What does my UX process look like? Well… honestly… “it depends”.
Budget, deadlines, clients, and suitability all play a huge factor in deciding which UX methods are to be used in a project.
Whilst what follows probably looks very much like a waterfall methodology (boo!) – the reality is that the process is iterative and agile.
Stages are iterative and go back and forth between phases as new information from research becomes known.
Methods are used in multiple places as things like user testing and a/b testing are useful at different times in the UX process.
A good full UX project will pick 3 or 4 of the methods mentioned in each stage, depending on what is suitable. Each stage can also be it’s own project, again – depending on the suitability and goals of the project.
My [ideal] Full UX Process
1 – Strategy
At this stage the key goal is to understand the project – how it fits into the company, it’s intended purpose and goals, and how the project success is measured.
- Competitor analysis
- Expert reviews
- Stakeholder interviews
2 – Discovery
Here the goal is the understand the user and their goals and motivations for using the product. By the end of this stage the goal of the UX designer is to understand the product from both the client/owner and users points of view.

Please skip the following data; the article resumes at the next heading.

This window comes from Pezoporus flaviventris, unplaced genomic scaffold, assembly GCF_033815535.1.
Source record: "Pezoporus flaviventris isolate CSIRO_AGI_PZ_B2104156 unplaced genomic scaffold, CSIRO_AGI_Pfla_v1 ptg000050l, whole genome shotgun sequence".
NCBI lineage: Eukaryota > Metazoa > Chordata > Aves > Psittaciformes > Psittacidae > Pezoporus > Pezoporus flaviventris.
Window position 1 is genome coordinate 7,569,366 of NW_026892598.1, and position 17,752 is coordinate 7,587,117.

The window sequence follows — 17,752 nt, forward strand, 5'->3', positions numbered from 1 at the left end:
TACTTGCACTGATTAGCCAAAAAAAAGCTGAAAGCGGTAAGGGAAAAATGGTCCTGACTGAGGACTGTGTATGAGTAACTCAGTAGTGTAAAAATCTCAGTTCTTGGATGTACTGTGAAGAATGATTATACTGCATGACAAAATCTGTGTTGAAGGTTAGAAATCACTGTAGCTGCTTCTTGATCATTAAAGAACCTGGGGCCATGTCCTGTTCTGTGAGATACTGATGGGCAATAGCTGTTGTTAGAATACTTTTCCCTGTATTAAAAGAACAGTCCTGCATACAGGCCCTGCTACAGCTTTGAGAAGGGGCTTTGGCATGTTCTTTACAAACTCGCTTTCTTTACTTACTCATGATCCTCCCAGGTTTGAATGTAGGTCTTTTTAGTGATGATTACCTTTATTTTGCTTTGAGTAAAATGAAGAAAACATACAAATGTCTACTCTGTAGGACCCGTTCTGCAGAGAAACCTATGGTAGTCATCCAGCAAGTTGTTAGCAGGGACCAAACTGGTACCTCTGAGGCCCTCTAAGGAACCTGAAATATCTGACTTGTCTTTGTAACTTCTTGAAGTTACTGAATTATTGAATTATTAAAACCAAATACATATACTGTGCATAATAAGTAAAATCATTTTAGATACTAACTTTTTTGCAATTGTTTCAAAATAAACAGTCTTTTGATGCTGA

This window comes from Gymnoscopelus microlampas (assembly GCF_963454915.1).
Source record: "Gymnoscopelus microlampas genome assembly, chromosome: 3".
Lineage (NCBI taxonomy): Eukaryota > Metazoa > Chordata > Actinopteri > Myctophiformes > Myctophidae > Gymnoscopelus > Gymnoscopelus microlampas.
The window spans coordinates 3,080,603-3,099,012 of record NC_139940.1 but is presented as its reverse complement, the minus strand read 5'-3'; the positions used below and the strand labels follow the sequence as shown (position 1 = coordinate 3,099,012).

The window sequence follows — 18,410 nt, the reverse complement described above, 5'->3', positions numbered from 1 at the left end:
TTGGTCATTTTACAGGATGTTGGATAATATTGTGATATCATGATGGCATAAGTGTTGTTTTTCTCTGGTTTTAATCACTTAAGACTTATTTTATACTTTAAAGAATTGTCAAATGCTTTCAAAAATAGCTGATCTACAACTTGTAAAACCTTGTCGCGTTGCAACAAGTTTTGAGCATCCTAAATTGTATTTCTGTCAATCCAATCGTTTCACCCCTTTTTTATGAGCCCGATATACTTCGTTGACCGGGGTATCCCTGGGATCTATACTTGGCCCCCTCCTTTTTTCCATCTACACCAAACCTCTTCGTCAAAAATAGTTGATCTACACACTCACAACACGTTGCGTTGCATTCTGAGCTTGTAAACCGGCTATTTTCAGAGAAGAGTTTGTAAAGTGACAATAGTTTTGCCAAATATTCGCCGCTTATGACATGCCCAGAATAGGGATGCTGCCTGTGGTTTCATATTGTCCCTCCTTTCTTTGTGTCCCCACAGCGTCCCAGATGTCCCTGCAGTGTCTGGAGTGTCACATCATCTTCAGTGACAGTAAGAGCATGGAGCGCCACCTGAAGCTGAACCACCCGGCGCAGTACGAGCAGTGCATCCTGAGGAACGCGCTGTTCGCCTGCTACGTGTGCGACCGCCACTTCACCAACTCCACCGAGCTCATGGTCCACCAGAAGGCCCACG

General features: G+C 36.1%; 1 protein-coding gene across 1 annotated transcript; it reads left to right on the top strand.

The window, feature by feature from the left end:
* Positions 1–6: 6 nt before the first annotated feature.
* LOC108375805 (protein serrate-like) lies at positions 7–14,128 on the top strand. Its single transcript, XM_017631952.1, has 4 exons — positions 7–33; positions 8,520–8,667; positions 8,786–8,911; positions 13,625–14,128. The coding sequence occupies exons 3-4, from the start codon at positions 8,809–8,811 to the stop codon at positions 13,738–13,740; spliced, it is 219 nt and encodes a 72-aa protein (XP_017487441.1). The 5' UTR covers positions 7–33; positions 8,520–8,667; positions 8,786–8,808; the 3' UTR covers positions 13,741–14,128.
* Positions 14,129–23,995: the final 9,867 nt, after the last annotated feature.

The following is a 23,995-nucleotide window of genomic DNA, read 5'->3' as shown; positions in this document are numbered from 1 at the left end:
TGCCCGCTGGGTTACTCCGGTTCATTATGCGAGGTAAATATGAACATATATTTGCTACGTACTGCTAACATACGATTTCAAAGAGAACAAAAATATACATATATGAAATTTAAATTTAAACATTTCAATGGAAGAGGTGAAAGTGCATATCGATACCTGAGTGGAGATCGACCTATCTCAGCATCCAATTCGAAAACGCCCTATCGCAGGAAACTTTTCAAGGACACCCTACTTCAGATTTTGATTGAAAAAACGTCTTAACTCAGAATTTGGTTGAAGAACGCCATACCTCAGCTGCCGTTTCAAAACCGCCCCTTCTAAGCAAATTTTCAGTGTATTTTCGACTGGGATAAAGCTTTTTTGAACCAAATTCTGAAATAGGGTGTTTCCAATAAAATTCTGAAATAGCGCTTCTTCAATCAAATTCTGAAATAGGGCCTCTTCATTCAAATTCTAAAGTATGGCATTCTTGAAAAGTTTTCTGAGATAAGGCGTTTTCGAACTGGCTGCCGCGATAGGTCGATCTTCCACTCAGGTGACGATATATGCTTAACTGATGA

- Focus groups & workshops
- Contextual inquiry
- User testing
- Content audit
3 – User modelling
No, I’m not looking for the next Cara Delevinge here, what we are doing is taking all the research concluded so far and crafting it into usable insight about the users and build some solid understanding that can be shared to the project team.
- Use cases
- User journey and flow diagrams
- Accessibility requirements
- Card sorting
4 – Content design
No great project starts with the designer jumping straight into Axure/Balsamiq/Sketch/[your tool of choice]. This stage is all about taking everything learnt so far and designing a solution to meet those needs and goals.
- Site maps
- Taxonomy design
- Device testing
5 – Optimisation
A successful product is one that continues to work for the user for as long as it is active. Nothing is ever perfect first time, so in this stage the major goals are to be continually improving the user experience and site performance. It is important to note that this stage can happen years after the initial Strategy and Discover phases were done – so it’s important to revisit aspects of those if possible.
- Conversion rate optimisation
- A/B testing
- Multivariate testing
- User testing